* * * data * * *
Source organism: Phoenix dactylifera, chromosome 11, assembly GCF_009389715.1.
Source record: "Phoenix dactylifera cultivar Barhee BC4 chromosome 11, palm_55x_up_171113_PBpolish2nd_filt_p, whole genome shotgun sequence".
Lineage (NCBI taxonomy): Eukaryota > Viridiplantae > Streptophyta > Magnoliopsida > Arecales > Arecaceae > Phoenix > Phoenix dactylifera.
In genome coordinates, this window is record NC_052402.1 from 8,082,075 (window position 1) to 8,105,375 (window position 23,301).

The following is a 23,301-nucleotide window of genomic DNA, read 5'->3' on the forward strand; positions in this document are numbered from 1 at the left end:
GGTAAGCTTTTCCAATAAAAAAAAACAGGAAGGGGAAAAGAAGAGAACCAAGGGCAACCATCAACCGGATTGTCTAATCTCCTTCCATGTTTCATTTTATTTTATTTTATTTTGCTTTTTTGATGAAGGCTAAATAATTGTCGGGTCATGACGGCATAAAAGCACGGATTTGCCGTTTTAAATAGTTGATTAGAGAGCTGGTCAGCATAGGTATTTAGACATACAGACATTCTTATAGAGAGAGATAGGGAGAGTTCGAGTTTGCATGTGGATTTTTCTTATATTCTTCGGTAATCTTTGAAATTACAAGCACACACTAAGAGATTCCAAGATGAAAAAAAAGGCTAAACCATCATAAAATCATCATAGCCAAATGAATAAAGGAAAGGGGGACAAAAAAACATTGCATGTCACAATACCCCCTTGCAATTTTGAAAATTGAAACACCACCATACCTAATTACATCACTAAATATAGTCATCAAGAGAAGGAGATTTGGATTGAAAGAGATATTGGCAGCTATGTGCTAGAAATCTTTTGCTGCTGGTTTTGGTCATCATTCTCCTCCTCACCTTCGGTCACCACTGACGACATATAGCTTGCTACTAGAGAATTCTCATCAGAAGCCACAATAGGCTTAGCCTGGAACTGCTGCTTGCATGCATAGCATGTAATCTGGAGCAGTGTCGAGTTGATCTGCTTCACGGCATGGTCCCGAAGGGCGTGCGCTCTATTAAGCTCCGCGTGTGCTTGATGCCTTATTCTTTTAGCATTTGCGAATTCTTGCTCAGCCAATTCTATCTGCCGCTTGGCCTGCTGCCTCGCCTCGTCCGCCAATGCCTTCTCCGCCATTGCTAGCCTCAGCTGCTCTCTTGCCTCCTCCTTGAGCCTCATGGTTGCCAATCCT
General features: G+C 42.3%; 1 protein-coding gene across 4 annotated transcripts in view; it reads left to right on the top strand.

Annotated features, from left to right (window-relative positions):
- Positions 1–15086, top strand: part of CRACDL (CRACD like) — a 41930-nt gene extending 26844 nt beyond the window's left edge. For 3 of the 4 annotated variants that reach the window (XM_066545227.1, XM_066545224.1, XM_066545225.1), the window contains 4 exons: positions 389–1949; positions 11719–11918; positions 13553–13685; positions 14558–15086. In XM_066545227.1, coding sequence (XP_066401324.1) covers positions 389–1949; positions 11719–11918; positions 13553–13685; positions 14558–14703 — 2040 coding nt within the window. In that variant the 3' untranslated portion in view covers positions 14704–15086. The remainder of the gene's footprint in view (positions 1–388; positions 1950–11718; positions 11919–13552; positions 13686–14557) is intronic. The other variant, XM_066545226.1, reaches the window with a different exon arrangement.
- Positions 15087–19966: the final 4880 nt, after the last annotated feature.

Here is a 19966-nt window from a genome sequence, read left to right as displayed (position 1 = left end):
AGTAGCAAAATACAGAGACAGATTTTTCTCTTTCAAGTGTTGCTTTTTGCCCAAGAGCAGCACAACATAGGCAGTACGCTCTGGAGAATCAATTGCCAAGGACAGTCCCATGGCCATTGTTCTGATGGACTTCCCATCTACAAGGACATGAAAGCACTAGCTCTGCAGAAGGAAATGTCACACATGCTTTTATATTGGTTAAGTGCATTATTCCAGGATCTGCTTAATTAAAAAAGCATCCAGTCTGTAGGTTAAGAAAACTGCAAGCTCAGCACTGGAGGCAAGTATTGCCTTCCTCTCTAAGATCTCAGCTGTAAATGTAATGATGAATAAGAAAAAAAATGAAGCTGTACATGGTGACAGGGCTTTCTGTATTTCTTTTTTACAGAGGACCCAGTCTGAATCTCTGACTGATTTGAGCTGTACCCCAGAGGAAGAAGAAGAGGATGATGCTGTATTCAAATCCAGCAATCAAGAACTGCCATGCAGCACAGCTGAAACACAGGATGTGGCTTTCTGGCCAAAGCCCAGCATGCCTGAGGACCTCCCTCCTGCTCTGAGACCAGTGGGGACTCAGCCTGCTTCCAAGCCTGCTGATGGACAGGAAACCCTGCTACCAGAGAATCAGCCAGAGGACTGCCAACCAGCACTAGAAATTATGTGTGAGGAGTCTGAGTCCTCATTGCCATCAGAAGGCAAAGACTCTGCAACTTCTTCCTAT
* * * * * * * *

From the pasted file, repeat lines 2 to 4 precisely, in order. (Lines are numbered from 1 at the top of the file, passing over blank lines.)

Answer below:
Source record: "Phoenix dactylifera cultivar Barhee BC4 chromosome 11, palm_55x_up_171113_PBpolish2nd_filt_p, whole genome shotgun sequence".
Lineage (NCBI taxonomy): Eukaryota > Viridiplantae > Streptophyta > Magnoliopsida > Arecales > Arecaceae > Phoenix > Phoenix dactylifera.
In genome coordinates, this window is record NC_052402.1 from 8,082,075 (window position 1) to 8,105,375 (window position 23,301).